When I was first diagnosed with breast cancer, I had to make a lot of decisions about my treatment in a short amount of time. I was understandably frightened, nervous, uncertain, and worried as I worked my way through half a dozen doctor’s appointments and listened to their advice. It became clear quite early on that I would not be a candidate for a lumpectomy and would need a mastectomy. But I had to make a decision on whether to remove one breast or two.
My first instinct was to remove both breasts. I had cancer and it scared me. I wanted it out. Even though the tests said that I didn’t have cancer in my left breast, what if they were wrong? But I didn’t want to over react either. After consulting with my surgeon and my husband, I still wrestled with the decision, but decided to trust the science and only remove the affected breast. My sweet husband assured me that if I ever changed my mind, I could always have a prophylactic mastectomy done later.
As time wore on, a few things became clear to me:
- First, and foremost, I don’t ever want to have to go through diagnosis and treatment for breast cancer again. I’m a strong person, but to face this again would be so difficult.
- I don’t want to worry for a week before and after my mammogram each year that they will find something. I was surprised at how much that bothered me this year when I went for my annual mammogram. My doctors had assured me that with the amount of chemo that they had put into my body, they would be shocked if a radiologist found anything on my x-rays. But I worried anyway.
- The asymmetry of having only one breast is a nuisance. Prosthetics are heavy and hot. And I’m not sure they float so what if I’m in the pool . . .?
- I promised my children that breast cancer would not kill me, and I plan to do everything within my power to make this true.
- I’m not feeling particularly lucky.
- And I have exceeded my attention span for being a cancer patient.
With all this in mind, I have decided to have a prophylactic mastectomy done on my left breast later this month. It wasn’t an easy decision, but I am at peace with it. I know it is the right thing to do for me. It turns out that I get choices with this mastectomy, AND I get to have the surgery done at my convenience. I love this!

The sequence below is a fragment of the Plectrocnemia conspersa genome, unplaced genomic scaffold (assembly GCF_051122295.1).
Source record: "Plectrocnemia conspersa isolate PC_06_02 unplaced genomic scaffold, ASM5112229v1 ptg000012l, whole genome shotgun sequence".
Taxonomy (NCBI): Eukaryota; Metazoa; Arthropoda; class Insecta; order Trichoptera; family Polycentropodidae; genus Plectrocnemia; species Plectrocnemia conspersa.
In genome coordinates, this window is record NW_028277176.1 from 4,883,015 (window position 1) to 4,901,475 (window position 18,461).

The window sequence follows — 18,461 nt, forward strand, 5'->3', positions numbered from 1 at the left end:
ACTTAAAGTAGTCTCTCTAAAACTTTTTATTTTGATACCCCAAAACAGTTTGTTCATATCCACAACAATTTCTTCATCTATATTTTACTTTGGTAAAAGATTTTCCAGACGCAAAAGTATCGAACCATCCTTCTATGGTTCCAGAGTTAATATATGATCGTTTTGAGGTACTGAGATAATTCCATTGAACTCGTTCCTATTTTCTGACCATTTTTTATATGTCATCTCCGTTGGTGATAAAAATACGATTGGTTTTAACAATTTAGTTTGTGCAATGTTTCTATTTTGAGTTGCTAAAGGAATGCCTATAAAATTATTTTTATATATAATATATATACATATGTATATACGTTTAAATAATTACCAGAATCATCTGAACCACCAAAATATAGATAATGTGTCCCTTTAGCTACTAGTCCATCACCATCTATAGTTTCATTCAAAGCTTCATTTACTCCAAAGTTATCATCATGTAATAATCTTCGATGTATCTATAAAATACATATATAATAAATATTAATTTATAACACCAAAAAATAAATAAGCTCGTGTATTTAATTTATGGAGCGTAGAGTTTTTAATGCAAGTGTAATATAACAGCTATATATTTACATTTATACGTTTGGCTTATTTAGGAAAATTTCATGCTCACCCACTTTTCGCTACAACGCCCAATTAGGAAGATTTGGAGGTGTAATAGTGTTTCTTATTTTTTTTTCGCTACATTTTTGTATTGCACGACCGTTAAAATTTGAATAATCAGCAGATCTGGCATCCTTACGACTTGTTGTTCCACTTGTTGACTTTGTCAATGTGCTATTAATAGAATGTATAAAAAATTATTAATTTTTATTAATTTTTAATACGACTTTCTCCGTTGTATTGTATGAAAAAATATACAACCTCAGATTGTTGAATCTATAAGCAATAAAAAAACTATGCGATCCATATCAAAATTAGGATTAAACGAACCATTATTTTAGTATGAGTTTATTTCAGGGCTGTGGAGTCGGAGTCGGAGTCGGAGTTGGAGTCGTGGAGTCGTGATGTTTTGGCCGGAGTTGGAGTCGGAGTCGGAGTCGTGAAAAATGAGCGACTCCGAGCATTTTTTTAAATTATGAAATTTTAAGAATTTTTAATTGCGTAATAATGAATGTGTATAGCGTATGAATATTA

The first decision I had to make was whether or not to keep the nipple. Let me tell you, this is a fun conversation to have with a stranger (doctor)! My doctor explained that by leaving the nipple, there is a very slight increased risk of cancer, and that there would not be any feeling or sensation to the nipple. So in my mind, what is the point (get it?) of keeping it?
The next decision I had to make was whether or not to have reconstruction done on that side. I met with a plastic surgeon who described my options, and I decided to have immediate reconstruction following the mastectomy. I did ask if he could relocate my breast back to its original position. (I don’t think he appreciates my humor.) I was advised that I cannot have reconstruction on my right side for another year due to the skin damage from radiation. So we will give the left side a whirl and see how it goes.
The final decision was whether or not I should get nipple tattoos after surgery. I have talked with a number of women about this as well as my husband. He assured me that it was up to me to decide. So I have made a decision . . . I’m skipping the tattoos and going straight for stickers instead. Yes, you read correctly. I’m going to get seasonal stickers to use as nipples purely for entertainment. I can change them out each day to match the season or my mood. They won’t hurt, and I can laugh as I think about what people don’t see. Who says cancer can’t be funny!